French Lick Resort: Spring comes earlier in southern Indiana

By Tom Lang

What an incredible one-two punch – one that just might knock you off your feet.

French Lick Resort’s Pete Dye Course and Donald Ross Course – nestled upon and into the rolling hills of southern Indiana – are rated the No. 1 and No. 2 best public golf courses in the state of Indiana by GolfWeek Magazine, and have been every year since 2011. Add to that more than two dozen national rankings and awards – including No. 2 Casino course in the country by LINKS Magazine – makes French Lick Resort a great option for planning a head start on the spring golf season with its nearly-in-Kentucky location.

The fantastic modern-day Dye creation is blessed with incredible views of the surrounding countryside where it’s delicately balanced atop the second tallest point in Indiana, while the Donald Ross Course offers a contrasting classic feel and style.

Pete Dye Course:

What stands out the most about the Dye Course is the illusion that many holes are suspended in air as they appear to “hang” onto the side of a long mountainous ridge. That would not be most people’s first thoughts of an Indiana landscape, but it reflects the reality that the Hoosier National Forest area is essentially foothills leading to the mountainous Kentucky region.

Dye moved huge amounts of earth to create relatively level fairways on top of and on the sides of the rolling hills. The end result is many extreme drop-offs, hill climbs and cavernous valleys lining the fairways. These features play into the need for very thoughtful club selection, but when the ball is kept in the fairway it’s a very playable layout. That said, pick the right set of tees to enjoy this course. There are six tee selections ranging from the tips of more than 8,100 yards to the forward tees at 5,121 yards.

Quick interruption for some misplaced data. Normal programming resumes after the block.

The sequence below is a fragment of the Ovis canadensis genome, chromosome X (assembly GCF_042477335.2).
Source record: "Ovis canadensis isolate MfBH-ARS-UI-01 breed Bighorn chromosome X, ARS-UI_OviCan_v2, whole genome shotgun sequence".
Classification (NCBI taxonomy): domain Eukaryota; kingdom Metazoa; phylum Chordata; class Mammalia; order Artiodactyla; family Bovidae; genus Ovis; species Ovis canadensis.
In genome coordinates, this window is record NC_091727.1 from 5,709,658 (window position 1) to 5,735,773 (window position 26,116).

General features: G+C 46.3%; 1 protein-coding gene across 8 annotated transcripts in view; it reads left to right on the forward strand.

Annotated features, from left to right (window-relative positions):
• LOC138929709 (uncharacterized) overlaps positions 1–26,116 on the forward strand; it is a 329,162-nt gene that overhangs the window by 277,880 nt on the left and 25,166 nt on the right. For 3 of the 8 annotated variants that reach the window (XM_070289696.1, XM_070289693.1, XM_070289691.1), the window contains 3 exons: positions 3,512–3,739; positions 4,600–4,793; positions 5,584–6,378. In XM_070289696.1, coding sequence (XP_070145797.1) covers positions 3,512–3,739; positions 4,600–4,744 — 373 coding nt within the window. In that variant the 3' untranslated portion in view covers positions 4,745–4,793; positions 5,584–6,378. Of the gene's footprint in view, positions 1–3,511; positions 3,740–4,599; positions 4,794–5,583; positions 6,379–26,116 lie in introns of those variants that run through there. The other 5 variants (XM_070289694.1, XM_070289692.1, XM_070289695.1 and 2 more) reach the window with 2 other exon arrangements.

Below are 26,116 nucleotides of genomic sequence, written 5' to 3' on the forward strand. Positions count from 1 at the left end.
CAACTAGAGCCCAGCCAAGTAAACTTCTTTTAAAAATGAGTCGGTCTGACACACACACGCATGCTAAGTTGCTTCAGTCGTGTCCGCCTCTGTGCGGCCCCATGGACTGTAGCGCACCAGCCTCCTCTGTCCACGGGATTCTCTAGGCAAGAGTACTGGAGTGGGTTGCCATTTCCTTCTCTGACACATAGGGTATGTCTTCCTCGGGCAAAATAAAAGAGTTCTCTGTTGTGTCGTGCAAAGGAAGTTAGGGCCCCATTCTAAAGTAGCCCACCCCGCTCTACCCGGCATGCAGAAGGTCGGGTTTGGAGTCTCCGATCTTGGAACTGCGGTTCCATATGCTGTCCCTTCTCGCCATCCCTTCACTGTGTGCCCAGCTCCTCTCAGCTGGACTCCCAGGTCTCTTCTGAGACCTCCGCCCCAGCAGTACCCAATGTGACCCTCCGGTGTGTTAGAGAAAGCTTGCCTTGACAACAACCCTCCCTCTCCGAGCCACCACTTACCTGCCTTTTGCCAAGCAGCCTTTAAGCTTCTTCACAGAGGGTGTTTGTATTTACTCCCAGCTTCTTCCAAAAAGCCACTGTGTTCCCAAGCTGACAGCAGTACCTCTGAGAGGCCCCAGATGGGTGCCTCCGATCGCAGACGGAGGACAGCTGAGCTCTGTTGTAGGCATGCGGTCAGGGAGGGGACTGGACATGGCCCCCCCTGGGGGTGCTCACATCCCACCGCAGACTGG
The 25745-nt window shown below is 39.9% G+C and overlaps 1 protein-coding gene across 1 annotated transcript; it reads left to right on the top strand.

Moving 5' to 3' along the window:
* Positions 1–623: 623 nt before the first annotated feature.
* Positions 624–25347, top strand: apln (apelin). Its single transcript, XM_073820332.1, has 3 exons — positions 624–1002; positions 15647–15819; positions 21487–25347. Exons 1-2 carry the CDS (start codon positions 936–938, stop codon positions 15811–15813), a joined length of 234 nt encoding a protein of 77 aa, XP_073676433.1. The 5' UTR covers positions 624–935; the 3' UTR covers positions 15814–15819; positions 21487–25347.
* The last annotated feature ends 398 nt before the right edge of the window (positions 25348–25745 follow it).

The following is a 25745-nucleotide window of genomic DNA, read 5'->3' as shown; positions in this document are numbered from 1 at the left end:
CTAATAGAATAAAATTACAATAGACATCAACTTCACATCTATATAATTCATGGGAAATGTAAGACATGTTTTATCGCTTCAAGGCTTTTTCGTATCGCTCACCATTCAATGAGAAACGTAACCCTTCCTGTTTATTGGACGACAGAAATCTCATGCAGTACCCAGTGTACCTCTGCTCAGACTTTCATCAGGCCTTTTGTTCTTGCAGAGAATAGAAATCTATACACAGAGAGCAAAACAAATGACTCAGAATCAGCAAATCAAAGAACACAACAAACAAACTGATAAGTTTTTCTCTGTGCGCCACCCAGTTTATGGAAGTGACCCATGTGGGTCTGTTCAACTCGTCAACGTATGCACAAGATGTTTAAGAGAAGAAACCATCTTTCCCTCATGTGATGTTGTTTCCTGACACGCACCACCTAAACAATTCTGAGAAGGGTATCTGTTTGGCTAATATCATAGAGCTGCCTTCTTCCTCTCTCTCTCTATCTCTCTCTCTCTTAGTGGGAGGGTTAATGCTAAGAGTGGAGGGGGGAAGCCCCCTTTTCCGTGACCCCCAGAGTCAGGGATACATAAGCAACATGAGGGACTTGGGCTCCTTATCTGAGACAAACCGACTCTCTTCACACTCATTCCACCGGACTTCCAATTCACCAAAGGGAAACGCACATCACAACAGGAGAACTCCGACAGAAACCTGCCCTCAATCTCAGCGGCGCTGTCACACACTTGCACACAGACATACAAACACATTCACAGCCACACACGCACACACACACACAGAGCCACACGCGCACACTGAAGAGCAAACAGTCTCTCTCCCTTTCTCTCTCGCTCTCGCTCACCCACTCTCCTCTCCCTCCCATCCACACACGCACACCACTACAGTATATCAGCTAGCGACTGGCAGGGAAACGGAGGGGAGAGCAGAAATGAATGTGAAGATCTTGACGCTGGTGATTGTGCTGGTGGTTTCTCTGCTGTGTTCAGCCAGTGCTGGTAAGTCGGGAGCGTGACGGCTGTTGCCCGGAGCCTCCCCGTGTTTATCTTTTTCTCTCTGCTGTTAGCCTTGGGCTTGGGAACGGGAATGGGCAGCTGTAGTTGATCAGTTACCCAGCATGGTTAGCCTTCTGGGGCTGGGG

Dye is quoted as saying it was the best piece of inland property he’s ever worked. The challenges of his fairway drop offs and risk-reward shots are balanced by greens that generally don’t have severe sloping on the putting surface. But that doesn’t mean subtle breaks won’t fool you – they will. And some greens are surprisingly small, especially at the end of the long par 4 sixth hole with a significant drop off on the back side overlooking the valley.

Holes 3, 7 and 18 are stout, sweeping left doglegs with major valleys on each that require careful consideration of the correct club for the layup or “go for it” strategy.

The tee boxes at holes 8 and 11 are especially great lookout points for the surrounding forest and the two small towns below (French Lick and West Baden), but there are so many wonderful views from virtually every green and tee that no one location can be singled out as best. Each golf hole is gorgeous and very entertaining in its own right but the overall wow factor is what will bring in the masses for many years to come.

As a golfer first, I’m not a huge fan of calling out amenities like clubhouses, but the centerpiece at the Dye Course is spectacular in historic grandeur. The subtle V-shaped two-story mansion was built on the site at the absolute peak of the property in 1928 and for a time was the home to Indianapolis Mayor and former owner of the French Lick Springs Hotel, Thomas Taggart. For people who love early-century architecture with a modern touch, having lunch and looking around inside is inspiring.

Donald Ross Course:

Stately, elegant, classic and natural – a typical Donald Ross design.

The good thing is – when would typical Ross ever be considered a bad thing?